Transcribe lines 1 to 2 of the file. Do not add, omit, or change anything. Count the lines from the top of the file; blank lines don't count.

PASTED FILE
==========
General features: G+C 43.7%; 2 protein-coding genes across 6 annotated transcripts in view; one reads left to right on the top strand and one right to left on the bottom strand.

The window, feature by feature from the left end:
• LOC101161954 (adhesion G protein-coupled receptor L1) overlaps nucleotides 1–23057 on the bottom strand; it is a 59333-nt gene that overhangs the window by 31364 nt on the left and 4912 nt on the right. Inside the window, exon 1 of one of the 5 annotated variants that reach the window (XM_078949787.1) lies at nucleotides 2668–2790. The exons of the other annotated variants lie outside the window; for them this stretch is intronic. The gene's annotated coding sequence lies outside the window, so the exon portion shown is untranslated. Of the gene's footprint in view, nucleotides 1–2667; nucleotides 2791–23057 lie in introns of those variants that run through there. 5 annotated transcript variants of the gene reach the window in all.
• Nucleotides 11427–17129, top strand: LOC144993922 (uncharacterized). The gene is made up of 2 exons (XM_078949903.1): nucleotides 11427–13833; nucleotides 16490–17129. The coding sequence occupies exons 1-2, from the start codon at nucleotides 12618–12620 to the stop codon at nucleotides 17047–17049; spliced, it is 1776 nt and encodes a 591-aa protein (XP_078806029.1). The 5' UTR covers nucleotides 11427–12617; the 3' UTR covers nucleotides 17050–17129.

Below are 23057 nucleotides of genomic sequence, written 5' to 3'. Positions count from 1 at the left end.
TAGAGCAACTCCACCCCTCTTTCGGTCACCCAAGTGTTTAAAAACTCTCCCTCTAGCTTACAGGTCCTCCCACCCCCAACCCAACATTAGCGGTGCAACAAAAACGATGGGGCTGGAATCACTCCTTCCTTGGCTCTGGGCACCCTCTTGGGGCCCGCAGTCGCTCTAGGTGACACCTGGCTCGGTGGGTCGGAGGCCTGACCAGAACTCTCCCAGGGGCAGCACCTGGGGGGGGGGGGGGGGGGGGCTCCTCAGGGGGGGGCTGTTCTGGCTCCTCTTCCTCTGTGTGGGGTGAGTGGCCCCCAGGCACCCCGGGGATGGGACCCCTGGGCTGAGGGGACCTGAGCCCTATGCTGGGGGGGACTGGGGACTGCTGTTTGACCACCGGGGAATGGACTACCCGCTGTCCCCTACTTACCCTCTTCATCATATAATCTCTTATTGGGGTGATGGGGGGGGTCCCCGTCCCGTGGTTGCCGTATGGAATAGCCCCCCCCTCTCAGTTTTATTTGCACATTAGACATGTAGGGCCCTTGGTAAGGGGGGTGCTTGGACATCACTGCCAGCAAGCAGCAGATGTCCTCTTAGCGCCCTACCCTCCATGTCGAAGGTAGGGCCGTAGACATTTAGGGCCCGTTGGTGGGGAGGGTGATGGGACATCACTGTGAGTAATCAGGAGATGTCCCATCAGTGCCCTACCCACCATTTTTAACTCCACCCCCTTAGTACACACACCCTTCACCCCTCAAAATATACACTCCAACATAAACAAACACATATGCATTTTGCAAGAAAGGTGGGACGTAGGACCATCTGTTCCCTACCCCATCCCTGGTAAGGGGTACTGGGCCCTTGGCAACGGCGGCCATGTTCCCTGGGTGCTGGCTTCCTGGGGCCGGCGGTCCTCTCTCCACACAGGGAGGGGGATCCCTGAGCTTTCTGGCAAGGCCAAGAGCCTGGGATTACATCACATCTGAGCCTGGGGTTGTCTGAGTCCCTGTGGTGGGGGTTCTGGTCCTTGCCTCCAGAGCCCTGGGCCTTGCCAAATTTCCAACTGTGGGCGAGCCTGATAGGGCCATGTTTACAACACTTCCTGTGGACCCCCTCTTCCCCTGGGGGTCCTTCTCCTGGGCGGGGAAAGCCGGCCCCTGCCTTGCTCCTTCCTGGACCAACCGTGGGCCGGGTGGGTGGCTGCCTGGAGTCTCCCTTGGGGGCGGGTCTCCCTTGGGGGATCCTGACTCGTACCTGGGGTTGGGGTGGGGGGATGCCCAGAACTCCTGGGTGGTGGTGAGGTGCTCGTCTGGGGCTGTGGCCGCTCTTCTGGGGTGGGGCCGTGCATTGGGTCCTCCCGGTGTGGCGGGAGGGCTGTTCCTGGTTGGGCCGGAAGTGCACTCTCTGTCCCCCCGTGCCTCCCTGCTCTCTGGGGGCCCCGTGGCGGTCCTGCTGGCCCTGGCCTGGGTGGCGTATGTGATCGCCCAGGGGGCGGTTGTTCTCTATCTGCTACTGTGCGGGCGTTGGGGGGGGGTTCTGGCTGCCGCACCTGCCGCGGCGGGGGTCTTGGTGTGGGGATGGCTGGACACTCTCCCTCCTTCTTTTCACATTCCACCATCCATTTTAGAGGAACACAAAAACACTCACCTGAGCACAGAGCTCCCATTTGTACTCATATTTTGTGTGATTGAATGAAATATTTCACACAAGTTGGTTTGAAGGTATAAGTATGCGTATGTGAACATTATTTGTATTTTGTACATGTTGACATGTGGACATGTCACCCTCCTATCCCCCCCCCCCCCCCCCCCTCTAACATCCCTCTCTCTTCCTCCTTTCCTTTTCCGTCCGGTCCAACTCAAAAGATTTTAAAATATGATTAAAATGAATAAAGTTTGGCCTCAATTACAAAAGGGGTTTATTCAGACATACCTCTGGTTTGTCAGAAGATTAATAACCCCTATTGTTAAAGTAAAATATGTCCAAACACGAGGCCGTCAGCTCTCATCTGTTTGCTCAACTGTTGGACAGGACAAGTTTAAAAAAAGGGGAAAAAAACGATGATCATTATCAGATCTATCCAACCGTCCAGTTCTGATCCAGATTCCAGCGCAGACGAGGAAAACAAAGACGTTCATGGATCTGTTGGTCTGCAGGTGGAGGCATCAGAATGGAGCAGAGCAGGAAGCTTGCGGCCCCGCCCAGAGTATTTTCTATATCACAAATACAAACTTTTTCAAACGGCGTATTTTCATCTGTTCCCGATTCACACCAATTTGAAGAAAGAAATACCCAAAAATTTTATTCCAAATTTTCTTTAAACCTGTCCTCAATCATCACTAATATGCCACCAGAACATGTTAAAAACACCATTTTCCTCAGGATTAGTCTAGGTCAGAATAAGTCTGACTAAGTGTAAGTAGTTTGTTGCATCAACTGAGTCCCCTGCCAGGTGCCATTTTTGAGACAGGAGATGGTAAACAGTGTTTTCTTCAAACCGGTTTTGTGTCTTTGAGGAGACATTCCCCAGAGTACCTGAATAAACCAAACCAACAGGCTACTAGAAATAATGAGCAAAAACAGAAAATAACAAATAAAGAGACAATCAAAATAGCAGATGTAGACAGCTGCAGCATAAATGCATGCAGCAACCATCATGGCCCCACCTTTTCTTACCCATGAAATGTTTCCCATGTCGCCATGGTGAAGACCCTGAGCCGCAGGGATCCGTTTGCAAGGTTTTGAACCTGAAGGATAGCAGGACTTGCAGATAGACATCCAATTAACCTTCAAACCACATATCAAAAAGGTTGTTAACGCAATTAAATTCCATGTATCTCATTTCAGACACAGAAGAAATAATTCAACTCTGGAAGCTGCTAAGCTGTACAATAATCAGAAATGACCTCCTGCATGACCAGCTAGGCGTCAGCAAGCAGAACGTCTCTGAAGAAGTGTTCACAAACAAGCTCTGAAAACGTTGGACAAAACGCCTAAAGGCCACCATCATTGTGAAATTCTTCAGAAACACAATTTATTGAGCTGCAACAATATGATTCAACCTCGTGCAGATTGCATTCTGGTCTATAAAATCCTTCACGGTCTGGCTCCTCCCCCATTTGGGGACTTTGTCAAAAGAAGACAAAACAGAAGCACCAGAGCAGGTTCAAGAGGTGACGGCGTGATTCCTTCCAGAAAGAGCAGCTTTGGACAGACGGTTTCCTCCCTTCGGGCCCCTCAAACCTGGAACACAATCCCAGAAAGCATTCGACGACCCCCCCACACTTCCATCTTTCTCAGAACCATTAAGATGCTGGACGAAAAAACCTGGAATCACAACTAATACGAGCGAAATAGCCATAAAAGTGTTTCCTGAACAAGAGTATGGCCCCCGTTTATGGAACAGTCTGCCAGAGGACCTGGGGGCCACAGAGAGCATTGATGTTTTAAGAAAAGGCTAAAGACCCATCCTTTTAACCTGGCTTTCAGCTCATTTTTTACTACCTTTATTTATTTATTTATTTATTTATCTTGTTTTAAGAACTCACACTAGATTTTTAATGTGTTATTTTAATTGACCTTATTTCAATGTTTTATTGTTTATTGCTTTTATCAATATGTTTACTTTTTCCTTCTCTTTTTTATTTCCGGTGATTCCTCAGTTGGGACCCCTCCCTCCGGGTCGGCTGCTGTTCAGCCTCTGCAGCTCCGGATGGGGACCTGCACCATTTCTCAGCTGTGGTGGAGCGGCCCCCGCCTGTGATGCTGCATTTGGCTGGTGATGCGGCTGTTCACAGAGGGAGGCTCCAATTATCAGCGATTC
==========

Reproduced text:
General features: G+C 43.7%; 2 protein-coding genes across 6 annotated transcripts in view; one reads left to right on the top strand and one right to left on the bottom strand.

The window, feature by feature from the left end: